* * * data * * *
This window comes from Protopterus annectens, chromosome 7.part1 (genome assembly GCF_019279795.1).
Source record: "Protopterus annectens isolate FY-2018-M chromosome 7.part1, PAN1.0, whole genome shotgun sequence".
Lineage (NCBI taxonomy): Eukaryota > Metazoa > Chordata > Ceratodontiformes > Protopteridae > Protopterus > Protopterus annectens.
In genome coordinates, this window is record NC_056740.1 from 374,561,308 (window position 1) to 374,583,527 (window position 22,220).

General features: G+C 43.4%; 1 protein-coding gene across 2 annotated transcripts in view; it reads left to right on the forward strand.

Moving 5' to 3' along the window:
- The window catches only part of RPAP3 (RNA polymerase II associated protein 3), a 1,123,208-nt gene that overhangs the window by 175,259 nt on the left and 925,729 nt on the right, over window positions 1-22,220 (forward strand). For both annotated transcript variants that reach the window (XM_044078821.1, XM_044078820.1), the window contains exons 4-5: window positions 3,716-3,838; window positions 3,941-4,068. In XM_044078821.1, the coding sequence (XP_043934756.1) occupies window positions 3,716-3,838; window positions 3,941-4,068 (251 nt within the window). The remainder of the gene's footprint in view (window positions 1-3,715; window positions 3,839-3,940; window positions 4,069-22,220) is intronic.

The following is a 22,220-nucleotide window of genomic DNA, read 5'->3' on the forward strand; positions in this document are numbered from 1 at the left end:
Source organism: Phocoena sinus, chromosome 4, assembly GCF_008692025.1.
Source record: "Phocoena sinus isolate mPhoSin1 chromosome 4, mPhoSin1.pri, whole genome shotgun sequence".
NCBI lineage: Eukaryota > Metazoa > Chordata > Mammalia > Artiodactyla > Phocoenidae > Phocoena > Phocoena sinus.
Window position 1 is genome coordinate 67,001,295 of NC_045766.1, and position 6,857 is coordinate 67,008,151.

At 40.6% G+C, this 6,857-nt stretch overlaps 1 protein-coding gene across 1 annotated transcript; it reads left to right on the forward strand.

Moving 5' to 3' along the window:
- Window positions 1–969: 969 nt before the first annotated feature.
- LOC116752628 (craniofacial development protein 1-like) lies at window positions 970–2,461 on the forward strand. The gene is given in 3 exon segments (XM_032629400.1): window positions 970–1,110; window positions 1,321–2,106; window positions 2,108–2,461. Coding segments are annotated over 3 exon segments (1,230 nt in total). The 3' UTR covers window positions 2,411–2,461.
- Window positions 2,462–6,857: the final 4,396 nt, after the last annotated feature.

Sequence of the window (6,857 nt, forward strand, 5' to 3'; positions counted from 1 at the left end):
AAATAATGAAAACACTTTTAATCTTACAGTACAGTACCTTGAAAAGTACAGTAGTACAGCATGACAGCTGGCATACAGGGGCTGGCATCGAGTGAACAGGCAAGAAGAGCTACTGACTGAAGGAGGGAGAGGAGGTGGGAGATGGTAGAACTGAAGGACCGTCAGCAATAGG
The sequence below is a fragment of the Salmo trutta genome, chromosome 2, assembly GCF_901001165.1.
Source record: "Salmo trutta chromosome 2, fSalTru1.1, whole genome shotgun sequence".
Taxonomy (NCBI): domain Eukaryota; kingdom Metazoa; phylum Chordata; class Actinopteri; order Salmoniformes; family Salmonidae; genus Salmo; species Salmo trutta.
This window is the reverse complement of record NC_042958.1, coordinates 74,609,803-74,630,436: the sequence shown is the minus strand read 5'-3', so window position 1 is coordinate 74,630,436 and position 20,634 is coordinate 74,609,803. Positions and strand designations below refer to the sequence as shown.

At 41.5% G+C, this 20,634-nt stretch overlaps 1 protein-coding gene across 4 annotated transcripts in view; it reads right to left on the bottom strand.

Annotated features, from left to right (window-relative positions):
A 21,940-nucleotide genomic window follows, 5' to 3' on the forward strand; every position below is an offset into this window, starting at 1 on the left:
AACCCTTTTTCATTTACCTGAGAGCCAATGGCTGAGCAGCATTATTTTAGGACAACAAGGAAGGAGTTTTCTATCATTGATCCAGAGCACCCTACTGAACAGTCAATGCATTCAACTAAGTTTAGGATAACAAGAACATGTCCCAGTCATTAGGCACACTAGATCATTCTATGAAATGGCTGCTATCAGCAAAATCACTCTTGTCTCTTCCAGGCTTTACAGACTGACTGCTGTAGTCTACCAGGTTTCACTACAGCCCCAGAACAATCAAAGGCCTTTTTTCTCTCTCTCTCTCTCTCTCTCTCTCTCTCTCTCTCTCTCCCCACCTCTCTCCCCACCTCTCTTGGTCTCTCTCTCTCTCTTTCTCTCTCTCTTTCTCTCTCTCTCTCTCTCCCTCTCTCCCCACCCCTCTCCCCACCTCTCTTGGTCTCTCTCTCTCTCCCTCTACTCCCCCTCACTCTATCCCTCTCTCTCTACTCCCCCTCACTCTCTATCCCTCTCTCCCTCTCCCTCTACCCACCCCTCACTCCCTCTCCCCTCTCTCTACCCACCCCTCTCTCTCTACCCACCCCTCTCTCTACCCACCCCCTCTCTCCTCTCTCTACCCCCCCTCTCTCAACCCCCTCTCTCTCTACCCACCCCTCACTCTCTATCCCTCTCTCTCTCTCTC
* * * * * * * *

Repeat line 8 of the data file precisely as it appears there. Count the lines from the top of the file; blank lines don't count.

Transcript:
The following is a 22,220-nucleotide window of genomic DNA, read 5'->3' on the forward strand; positions in this document are numbered from 1 at the left end: